Philadelphia’s CGT sector highlights future talent needs
Released by the Chamber of Commerce for Greater Philadelphia’s CEO Council for Growth and the University City Science Center, the 2022 Greater Philadelphia Cell and Gene Therapy Workforce Update Report says the key to future growth will be to develop a local workforce, across all levels, to meet the needs of companies and particularly those that begin building manufacturing capacity.
The report says that strong cell and gene therapy employment growth has been seen across the Greater Philadelphia region since 2019. In that year, there were around 4,900 employees working at CGT companies, CMOS, biopharma companies, research organizations or research hospitals. In 2022, that number has nearly reached 10,500.
Employees at contract manufacturing organizations have grown by nearly 40% since 2019; and the number of employees at regional biopharma companies claiming cell and gene therapy-related skills has grown by more than 200%.
While much of the growth in regional employment since 2019 has come from new companies or divisions focused on cell and gene therapy, examination of companies that had LinkedIn employment data in both 2019 and 2022 shows strong growth as well from existing cell and gene therapy companies, which increased employment by 67% over this time period.
Perhaps most importantly, growth is expected to continue.
“With industry experts projecting employment growth of between 25% and 50% over the next three years, we would expect total employment at CGT companies and CMOs to be between 4,500 and 5,400 employees, with increasing shares of employees not requiring bachelor’s degrees,” notes the report.
Turning to the future
Industry insiders are upbeat about Philadelphia’s CGT future: seeing it remaining as a leading R&D hub but also transitioning to a commercialization and manufacturing hub, says the report, having surveyed 30 industry experts.
And yet key challenges need to be overcome. An inability to find qualified talent could limit jobs, with companies already having trouble finding employees across all levels.
“Almost all respondents (29 of 32) cited having difficulty finding candidates for technical positions, with both lack of applicants and skills deficiencies being cited as primary reasons," notes the report.
"For technical positions, there remains concern for finding highly skilled applicants with bachelor’s and higher credentials, even as we see shifts in the future orientation of the workforces. This points to the need to maintain a focus on recruiting top candidates for positions from outside the region, or developing more candidates from regional colleges and universities, as the competition for talent increases. Until now, many of those roles were filled by recruiting from larger pharmaceutical companies, but as those companies ramp up their cell and gene therapy work, there may be less movement from those companies to CGT startups.”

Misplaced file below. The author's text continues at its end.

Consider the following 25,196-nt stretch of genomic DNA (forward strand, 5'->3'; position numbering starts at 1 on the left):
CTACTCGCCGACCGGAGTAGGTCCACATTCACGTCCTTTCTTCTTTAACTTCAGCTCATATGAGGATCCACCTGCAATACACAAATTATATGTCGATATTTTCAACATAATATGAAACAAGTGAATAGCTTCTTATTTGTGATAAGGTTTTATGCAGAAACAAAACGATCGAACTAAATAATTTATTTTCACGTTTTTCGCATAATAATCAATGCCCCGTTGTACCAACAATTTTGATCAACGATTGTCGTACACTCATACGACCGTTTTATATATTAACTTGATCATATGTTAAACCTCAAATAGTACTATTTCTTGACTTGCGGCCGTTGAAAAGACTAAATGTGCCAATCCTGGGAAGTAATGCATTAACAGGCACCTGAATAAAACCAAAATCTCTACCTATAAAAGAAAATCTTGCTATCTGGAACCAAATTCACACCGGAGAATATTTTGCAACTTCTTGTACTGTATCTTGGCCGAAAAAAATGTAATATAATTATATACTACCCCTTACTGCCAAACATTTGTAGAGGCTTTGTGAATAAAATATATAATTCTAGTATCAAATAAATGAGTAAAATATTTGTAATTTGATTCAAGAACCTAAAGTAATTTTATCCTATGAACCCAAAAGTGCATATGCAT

Since 2019, several workforce programs have launched or expanded to provide opportunities for Greater Philadelphia-area residents in this growing field. The Wistar Institute’s pioneering apprentice program, Jefferson Institute for Bioprocessing, and the Science Center’s BULB (Building an Understanding of Lab Basics) initiative all seek to address expected workforce needs and talent gaps through skills training and certification.
If Greater Philadelphia does indeed make a substantial transition to a commercialization and manufacturing hub scenario, higher growth of 75% - for example - would result in 6,300 jobs at CGT companies and CMOs by 2025, with up to 25% of those jobs being in manufacturing roles.
“Lack of available talent could slow movement to this scenario. There has been a lot of growth already, but there are expectations of more growth if funding and talent barriers are mitigated. Companies like Spark Therapeutics and Discovery Labs, as well as contract manufacturers, demonstrate potential for workforce growth. However, if the region doesn’t keep up with employment needs at all levels, it may be difficult to reach those expectations.”
As the industry broadens, the workforce degree mix is expected to broaden. That could include more people without advanced degrees: but this would require more skills training.
The keys to future success then, concludes the report, is building on and expanding collaborative work training efforts to ensure the region has the talent necessary to meet increased demand in the CGT manufacturing and development industries; and continuing to promote the region as a leading center for CGT to attract talent and fund the region’s growing base of companies.